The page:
County Vows to Take Pension Case To Supreme Court

"We're going to fight this case until there is no one else to fight."

County officials say they will take a recent federal court ruling on contribution rates charged by the pension system "all the way to the Supreme Court."

The vow to appeal the ruling comes less than a day after the U.S. Equal Employment Opportunity Commission announced a federal judge had declared that the county's pension contribution rates are discriminatory.

"We're going to fight this until there is no one else to fight," said Don Mohler, a county spokesman.

Mohler said the Oct. 17 decision by U.S. District Court Judge Benson Everett Legg could have dire consequences for more than 6,000 employees.

"If this judge is allowed to prevail, and we don't think he will, we'll have to go back to more than 6,000 employees and arbitrarily raise the contribution rates and take money out of their pockets," Mohler said.

The ruling wouldn't just change the contribution rates for employees moving forward. Employees would also be required to pay additional money into the system to cover the difference between the contributions made since the change was instituted in July 2007.

The changes were part of an overhaul designed to protect the financial health of the nearly $2 billion Baltimore County Employees Retirement System.

Employees hired after that date contributed to their pensions at a flat rate regardless of their age at the time of their hiring. Employees hired before that date paid into the system at a rate based on their age.

"Two employees with the same number of years until retirement eligibility—that is, the same pension status—do not necessarily contribute at the same rate," Legg wrote in his 10-page ruling. "Pension status, therefore, cannot be the driving factor behind the disparate treatment, which is directly linked to an employee’s age. As such, because age is the 'but-for' cause of the disparate treatment, the ERS violates the [Age Discrimination in Employment Act]."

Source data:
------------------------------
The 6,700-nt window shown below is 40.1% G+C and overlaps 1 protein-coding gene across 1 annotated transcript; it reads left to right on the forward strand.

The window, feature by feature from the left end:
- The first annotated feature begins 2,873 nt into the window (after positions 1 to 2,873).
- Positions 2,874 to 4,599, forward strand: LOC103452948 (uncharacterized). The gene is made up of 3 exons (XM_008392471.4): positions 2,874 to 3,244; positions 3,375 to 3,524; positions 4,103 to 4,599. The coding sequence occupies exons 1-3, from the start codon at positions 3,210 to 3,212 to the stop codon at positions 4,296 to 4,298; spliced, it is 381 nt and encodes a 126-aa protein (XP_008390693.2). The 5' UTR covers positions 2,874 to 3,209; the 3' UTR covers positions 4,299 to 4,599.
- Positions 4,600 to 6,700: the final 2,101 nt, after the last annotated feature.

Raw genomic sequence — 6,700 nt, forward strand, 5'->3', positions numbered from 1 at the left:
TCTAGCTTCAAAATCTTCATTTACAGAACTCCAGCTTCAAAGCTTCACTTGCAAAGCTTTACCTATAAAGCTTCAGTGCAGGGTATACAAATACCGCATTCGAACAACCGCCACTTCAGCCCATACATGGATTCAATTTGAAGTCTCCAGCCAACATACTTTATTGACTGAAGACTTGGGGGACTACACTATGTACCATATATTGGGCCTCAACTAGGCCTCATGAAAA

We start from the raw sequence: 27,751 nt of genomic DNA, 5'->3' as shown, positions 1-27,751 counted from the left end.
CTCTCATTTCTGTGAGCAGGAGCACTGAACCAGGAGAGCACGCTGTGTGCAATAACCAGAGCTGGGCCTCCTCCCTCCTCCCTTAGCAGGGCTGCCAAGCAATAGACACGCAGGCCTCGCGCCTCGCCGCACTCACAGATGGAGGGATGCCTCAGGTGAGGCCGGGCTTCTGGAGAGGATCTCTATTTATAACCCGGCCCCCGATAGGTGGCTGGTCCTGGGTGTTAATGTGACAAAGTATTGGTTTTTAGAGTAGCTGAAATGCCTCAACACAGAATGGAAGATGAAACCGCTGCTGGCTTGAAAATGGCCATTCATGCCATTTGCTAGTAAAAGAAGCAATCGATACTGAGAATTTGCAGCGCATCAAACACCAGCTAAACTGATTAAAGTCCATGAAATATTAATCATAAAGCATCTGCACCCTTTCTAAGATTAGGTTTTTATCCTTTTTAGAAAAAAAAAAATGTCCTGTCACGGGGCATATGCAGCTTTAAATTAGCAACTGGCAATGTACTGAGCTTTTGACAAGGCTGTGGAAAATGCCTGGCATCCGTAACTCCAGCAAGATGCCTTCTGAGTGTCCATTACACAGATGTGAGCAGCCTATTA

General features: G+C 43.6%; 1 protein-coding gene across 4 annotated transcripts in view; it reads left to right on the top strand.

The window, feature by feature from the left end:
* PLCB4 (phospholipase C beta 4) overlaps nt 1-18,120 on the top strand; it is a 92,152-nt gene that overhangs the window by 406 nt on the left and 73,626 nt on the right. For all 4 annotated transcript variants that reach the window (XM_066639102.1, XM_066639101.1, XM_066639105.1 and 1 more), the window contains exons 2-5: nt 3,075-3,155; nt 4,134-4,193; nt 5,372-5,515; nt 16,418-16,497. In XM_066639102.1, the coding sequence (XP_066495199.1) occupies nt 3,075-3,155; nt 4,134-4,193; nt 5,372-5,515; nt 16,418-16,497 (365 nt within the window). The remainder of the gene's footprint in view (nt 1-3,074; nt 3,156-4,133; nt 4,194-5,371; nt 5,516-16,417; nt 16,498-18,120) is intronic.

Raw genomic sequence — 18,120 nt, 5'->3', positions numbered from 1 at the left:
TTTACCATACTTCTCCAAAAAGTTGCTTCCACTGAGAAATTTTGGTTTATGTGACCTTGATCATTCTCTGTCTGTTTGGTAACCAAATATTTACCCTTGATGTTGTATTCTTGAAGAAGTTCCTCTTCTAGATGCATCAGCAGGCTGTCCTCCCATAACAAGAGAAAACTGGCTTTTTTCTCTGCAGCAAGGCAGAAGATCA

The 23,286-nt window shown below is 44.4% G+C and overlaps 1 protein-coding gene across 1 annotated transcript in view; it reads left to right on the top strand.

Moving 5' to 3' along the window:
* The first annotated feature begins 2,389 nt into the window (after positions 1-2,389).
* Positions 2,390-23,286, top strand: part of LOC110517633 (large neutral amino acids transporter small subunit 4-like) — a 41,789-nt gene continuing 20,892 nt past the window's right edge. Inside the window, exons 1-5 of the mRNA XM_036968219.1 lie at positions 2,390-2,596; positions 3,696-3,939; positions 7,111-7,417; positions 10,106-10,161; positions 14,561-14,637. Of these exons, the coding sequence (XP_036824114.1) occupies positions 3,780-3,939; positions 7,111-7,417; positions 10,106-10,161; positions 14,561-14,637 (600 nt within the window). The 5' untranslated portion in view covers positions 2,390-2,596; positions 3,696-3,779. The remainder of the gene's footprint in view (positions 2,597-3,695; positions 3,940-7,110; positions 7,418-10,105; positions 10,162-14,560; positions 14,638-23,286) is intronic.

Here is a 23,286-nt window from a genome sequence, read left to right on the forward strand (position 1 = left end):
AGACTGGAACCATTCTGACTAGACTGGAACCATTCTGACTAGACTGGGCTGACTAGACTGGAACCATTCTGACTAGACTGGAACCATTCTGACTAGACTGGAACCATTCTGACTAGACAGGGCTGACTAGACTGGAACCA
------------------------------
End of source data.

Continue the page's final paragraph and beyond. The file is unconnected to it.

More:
"Millions and millions of dollars would have to be repaid," said Mohler.

Mohler said the county believes the ruling is "part of a pattern."

"There is a drumbeat to have public employees move away from traditional retirement plans and into 401Ks," said Mohler.

"We believe we have an obligation to provide benefits to our employees that are sustainable," said Mohler.

"Everything we do is designed to protect employees and protect the [retirement] system," said Mohler.

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FIFA October 23, 2012 at 10:51 PM
This County is stupid when it comes to the Courts. They always have a losing hand! KK and/or the County Council have to stop the stupidity. Or is Fred Hohman in charge? Fools.
SG from PH October 24, 2012 at 11:59 PM
It is important to keep up with the changing financial future investments. I hope the County didn't dip into the $2 billion retirement fund and use it to replace budget shortfalls like the State of Maryland does. Any contributions made by employees and the match by employers should be sacrosanct and protected by law. However employees of governments as well as private sector should begin to put away 10% annually so that in their later years they are financially independent.
FIFA October 25, 2012 at 03:46 PM
Of course not, the winner will be the law firm representing the County.
Wowm May 05, 2013 at 02:45 PM
is any employee in the county related to the law firm? that would expliain the appeal...the law firm wins, wether the appeal is won or not...this is how they do it in Baltimore county...cases are put together to enrich the law firms which contribute to the elected officials and elected judges campaigns


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